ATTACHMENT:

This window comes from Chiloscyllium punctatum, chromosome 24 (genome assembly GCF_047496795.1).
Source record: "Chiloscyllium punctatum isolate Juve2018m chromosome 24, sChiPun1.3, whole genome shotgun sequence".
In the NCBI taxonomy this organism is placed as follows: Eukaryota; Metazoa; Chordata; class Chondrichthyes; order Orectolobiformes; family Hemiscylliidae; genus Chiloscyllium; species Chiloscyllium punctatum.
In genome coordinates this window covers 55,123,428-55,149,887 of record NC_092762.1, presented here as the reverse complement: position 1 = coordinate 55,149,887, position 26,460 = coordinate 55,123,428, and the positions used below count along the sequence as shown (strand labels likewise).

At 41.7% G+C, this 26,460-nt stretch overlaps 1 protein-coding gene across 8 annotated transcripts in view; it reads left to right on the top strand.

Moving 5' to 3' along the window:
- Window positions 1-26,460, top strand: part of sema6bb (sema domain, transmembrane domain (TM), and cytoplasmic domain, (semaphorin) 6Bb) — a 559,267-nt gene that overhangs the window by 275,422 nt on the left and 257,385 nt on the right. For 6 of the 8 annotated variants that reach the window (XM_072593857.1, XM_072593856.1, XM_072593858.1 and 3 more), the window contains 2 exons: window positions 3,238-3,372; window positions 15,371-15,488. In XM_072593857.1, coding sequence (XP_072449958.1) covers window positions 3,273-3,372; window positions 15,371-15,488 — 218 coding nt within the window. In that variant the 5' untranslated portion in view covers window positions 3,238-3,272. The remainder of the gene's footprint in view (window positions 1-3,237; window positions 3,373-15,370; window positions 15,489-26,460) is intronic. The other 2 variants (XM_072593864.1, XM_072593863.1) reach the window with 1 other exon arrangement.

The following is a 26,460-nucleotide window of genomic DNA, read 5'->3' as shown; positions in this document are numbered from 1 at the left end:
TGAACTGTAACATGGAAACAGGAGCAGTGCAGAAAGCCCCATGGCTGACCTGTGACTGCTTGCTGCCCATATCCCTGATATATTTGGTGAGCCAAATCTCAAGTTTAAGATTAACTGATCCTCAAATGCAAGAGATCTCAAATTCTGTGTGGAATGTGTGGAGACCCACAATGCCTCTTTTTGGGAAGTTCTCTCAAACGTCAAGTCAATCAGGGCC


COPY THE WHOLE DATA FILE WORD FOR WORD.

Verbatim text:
This window comes from Chiloscyllium punctatum, chromosome 24 (genome assembly GCF_047496795.1).
Source record: "Chiloscyllium punctatum isolate Juve2018m chromosome 24, sChiPun1.3, whole genome shotgun sequence".
In the NCBI taxonomy this organism is placed as follows: Eukaryota; Metazoa; Chordata; class Chondrichthyes; order Orectolobiformes; family Hemiscylliidae; genus Chiloscyllium; species Chiloscyllium punctatum.
In genome coordinates this window covers 55,123,428-55,149,887 of record NC_092762.1, presented here as the reverse complement: position 1 = coordinate 55,149,887, position 26,460 = coordinate 55,123,428, and the positions used below count along the sequence as shown (strand labels likewise).

At 41.7% G+C, this 26,460-nt stretch overlaps 1 protein-coding gene across 8 annotated transcripts in view; it reads left to right on the top strand.

Moving 5' to 3' along the window:
- Window positions 1-26,460, top strand: part of sema6bb (sema domain, transmembrane domain (TM), and cytoplasmic domain, (semaphorin) 6Bb) — a 559,267-nt gene that overhangs the window by 275,422 nt on the left and 257,385 nt on the right. For 6 of the 8 annotated variants that reach the window (XM_072593857.1, XM_072593856.1, XM_072593858.1 and 3 more), the window contains 2 exons: window positions 3,238-3,372; window positions 15,371-15,488. In XM_072593857.1, coding sequence (XP_072449958.1) covers window positions 3,273-3,372; window positions 15,371-15,488 — 218 coding nt within the window. In that variant the 5' untranslated portion in view covers window positions 3,238-3,272. The remainder of the gene's footprint in view (window positions 1-3,237; window positions 3,373-15,370; window positions 15,489-26,460) is intronic. The other 2 variants (XM_072593864.1, XM_072593863.1) reach the window with 1 other exon arrangement.

The following is a 26,460-nucleotide window of genomic DNA, read 5'->3' as shown; positions in this document are numbered from 1 at the left end:
TGAACTGTAACATGGAAACAGGAGCAGTGCAGAAAGCCCCATGGCTGACCTGTGACTGCTTGCTGCCCATATCCCTGATATATTTGGTGAGCCAAATCTCAAGTTTAAGATTAACTGATCCTCAAATGCAAGAGATCTCAAATTCTGTGTGGAATGTGTGGAGACCCACAATGCCTCTTTTTGGGAAGTTCTCTCAAACGTCAAGTCAATCAGGGCC